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Archeologists and Historians use the term “Old World” in the context of, and to contrast with, the “New World” (North and South America). The Old World, also known as Afro-Eurasia, consists of Africa, Europe, and Asia. Most countries of the Old World in the area of the Mediterranean, Mesopotamia, Persian plateau, India, and China are in the temperate zone, roughly between the 45th and 25th parallels.

Herein emerged the cultural, philosophical and religious developments that produced the Western (Hellenism, “classical”), Eastern (Zoroastrian and Abrahamic) and Far Eastern (Hinduism, Buddhism, Confucianism, Taoism) religious and cultural spheres.

The Qin Empire

Qin was an ancient state in China during the Zhou dynasty. On May 7, 247 BC, Ying Zheng assumed the throne of the Qin state at age 9. Upon his ascension, Zheng became known as the King of Qin or King Zheng of Qin.

The Qin state had a large, efficient army and capable generals. They utilized the newest developments in weaponry and transportation and had a superior military power than the other six warring states. By the 3rd century BC,  the Qin state under King Zheng of Qin emerged as one of the dominant powers of the Seven Warring States.

Qin Shi Huang, the first emperor of China.
Qin Shi Huang, the first emperor of China.

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Instead of maintaining the title of king borne by the Shang and Zhou rulers, Ying Zheng created a new title of “huángdì” (emperor) for himself. This new title combined two titles – huáng of the mythical Three Sovereigns (三皇, Sān Huáng) and the dì of the legendary Five Emperors (五帝, Wŭ Dì) of Chinese prehistory.

Ying Zheng ruled from 220 to 210 BC as the First Emperor of the Qin dynasty bearing the name Qin Shi Huangdi.

After the death of Qin Shi Huang in 210 BC, the Qin empire became unstable. Though the Qin empire was short-lived, it had a great influence over Chinese history.

The Han dynasty

Within four years after the death of Qin Shi Huangdi, the Qin dynasty’s authority collapsed. In the face of rebellion, the empire fissured into 18 kingdoms. Two rebel leaders, Xiang Yu of Chu and Liu Bang of Han, engaged in a war to decide who would become the next person to exercise hegemony in China. Each of the 18 fissured kingdoms claimed allegiance to either Xiang Yu or Liu Bang. In 202 BC, Liu Bang defeated Xiang Yu at the Battle of Gaixia.

Liu Bang assumed the title “emperor” (Huangdi), known as Emperor Gaozu after his death. Thus, Emperor Gaozu found the Han dynasty, the second imperial dynasty of China. He chose Chang’an as the new capital of the reunified empire under Han.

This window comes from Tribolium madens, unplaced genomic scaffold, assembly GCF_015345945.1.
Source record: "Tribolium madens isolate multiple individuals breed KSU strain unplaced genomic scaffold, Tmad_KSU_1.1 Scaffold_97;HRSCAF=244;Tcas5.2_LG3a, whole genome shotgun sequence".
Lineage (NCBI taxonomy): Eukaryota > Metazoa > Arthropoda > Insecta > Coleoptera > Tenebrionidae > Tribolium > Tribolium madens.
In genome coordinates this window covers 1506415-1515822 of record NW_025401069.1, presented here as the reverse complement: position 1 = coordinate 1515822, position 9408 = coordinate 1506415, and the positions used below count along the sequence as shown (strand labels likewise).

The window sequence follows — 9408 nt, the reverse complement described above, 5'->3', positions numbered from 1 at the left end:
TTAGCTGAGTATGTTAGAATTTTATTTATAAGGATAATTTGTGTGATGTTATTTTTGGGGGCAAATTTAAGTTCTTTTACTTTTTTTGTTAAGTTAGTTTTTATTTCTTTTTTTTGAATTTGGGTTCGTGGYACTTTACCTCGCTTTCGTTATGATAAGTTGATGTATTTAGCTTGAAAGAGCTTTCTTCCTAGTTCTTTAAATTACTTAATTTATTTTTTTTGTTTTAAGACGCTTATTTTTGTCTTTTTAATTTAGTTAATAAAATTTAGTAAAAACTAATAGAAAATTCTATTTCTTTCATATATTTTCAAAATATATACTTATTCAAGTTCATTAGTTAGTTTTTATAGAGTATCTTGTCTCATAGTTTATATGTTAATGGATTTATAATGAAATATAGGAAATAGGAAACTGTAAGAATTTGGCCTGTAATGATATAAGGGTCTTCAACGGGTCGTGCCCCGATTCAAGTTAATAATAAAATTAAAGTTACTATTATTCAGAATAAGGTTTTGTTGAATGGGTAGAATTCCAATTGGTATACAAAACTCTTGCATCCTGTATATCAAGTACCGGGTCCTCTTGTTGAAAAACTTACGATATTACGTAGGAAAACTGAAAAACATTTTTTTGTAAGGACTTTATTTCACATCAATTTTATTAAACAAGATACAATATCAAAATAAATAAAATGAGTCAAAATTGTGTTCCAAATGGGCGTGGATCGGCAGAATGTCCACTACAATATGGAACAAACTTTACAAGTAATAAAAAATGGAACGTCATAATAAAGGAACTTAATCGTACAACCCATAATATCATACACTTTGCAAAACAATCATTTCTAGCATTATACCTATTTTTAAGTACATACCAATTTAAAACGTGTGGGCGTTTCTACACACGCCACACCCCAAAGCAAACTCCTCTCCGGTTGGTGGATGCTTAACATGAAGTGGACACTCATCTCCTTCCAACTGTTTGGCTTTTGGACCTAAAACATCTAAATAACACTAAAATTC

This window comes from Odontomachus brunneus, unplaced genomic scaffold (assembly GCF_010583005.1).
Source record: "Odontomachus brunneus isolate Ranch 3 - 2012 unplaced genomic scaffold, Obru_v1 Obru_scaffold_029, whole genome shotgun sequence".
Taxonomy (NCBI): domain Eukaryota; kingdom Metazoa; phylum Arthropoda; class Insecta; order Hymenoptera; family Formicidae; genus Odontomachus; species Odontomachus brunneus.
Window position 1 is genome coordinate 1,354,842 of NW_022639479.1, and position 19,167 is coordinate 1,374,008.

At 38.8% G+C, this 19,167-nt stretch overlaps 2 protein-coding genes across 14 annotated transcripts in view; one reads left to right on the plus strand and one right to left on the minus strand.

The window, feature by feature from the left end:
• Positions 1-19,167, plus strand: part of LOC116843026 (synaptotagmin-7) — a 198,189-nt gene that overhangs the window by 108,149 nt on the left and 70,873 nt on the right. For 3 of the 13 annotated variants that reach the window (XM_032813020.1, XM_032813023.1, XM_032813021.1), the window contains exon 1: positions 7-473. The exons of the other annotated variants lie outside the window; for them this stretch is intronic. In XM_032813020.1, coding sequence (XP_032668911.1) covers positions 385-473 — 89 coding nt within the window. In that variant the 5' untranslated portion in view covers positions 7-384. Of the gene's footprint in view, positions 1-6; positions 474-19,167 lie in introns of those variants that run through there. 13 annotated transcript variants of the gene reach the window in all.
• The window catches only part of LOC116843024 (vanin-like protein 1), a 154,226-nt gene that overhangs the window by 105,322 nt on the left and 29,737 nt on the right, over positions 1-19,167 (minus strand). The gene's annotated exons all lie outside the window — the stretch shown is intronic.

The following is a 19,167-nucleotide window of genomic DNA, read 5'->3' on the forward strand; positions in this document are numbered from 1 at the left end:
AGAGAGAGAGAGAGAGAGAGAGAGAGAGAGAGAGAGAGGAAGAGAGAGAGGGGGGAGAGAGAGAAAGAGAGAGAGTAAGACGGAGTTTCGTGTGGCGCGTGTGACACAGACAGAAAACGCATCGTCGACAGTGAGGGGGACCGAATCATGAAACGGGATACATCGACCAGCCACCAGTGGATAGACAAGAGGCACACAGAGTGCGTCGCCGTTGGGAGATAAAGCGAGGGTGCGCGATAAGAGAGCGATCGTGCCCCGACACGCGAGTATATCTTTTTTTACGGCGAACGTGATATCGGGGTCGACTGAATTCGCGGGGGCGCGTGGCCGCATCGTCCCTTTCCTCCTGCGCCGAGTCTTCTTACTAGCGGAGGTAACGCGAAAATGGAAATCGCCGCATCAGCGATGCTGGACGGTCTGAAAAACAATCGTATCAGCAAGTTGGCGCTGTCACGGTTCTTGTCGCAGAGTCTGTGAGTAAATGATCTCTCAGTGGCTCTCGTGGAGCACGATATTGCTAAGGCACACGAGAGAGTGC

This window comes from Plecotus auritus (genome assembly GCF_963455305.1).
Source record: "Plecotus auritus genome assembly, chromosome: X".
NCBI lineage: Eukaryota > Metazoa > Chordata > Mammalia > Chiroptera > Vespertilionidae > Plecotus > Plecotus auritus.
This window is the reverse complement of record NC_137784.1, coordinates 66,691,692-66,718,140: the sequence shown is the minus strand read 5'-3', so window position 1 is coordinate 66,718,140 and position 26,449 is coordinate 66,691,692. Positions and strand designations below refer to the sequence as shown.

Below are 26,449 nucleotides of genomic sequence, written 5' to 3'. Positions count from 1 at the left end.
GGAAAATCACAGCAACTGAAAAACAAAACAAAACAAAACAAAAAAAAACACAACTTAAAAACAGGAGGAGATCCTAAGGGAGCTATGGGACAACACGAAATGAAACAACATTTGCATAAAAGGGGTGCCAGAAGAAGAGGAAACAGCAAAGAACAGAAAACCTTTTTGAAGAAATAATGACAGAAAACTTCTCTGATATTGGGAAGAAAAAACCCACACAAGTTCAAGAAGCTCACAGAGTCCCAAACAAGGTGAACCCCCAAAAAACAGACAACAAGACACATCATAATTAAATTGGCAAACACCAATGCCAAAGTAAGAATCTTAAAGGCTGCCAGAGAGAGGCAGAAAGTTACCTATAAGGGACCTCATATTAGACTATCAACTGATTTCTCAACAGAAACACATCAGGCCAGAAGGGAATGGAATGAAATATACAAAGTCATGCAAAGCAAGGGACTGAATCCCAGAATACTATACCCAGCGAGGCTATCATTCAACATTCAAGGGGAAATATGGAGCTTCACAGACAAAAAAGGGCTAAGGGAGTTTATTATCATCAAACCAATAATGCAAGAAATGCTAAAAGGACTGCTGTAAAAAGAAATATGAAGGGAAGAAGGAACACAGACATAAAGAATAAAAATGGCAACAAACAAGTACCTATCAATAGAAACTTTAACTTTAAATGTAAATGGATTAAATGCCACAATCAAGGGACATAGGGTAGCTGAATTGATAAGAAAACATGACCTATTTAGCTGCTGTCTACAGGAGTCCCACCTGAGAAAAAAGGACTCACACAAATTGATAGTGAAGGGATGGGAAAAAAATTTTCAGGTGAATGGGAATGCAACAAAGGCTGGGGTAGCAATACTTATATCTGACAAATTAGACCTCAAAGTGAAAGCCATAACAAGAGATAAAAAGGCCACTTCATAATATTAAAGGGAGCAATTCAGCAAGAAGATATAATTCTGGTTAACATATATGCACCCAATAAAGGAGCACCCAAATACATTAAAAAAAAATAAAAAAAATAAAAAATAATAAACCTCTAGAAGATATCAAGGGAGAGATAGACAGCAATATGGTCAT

Spanning over four centuries, the Han period was a golden age in Chinese history. To this day, China’s majority ethnic group refers to itself as the “Han people” and the Chinese script as “Han characters”.

To the north of China, the nomadic Xiongnu chieftain Modu Chanyu conquered various tribes inhabiting the eastern part of the Eurasian Steppe. Towards the end of his reign, the Xiongnu chieftain controlled Manchuria, Mongolia, and the Tarim Basin, subjugating over twenty states east of Samarkand.

Chinese merchants sold iron weapons to the Xiongnu along the northern borders. Emperor Gaozu imposed a trade embargo to stop the illicit sale of arms. Although the embargo was in place, the Xiongnu found Chinese traders willing to supply their needs. Chinese forces then mounted surprise attacks against the Xiongnu who traded at the border markets. The Xiongnu retaliated by invading what is now Shanxi province and defeated the Han forces at Baideng in 200 BC. After negotiations, the heqin (“peace marriage”) agreement in 198 BC held the leaders of the Xiongnu and the Han as equal partners in a royal marriage alliance. Yet, the Han was forced to send large amounts of items such as silk clothes, food, and wine as a tribute to the Xiongnu.

Emperor Wu of Han

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Traditional portrait of Emperor Wu of Han of the Western Han dynasty from an ancient Chinese book.
Traditional portrait of Emperor Wu of Han of the Western Han dynasty from an ancient Chinese book.

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Emperor Wu of Han (June 30, 156 BC – March 29, 87 BC), born Liu Che, was the seventh emperor of the Han dynasty of China. He reigned 54 years from 141 BC to 87 BC. His reign resulted in the vast territorial expansion. By reorganizing the  government, he developed a strong and centralized state.  He promoted Confucian doctrines. Emperor Wu, known for his religious innovations was a patron of poetic and musical arts. During his reign, cultural contact with western Eurasia increased.

As a military campaigner, Emperor Wu led Han China through its greatest expansion.  At its height, the Empire’s borders spanned from modern Kyrgyzstan in the west to Korea in the east, and to northern Vietnam in the south.

In 133 BC, Emperor Wu launched a series of massive military invasions into Xiongnu territory and captured one stronghold after another. The Chinese assault ended in 119 BC at the Battle of Mobei. The Han commanders Wei Qing (the half-brother of Emperor Wu’s favorite concubine) and Wei’s nephew, Huo Qubing expelled the Xiongnu from the Ordos Desert and Qilian Mountains and forced them to flee north of the Gobi Desert and then out of the Gobi Desert.

The Silk Road.

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Statue of Zhang Qian in Shaanxi History Museum in Xi'an.
Statue of Zhang Qian in Shaanxi History Museum in Xi’an.

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Zhang Qian was an imperial envoy to the world outside China under Emperor Wu of Han. He played an important pioneering role in the Chinese colonization and conquest of the region now known as Xinjiang. He was the first official diplomat to bring back reliable information to the Chinese imperial court about Central Asia. This helped the Han sovereignty in territorial acquisitions and expansion into the Tarim basin of Central Asia. Today, the Chinese revered and consider Zhang Qian as a national hero for the key role he played in opening China to the world of commercial trade.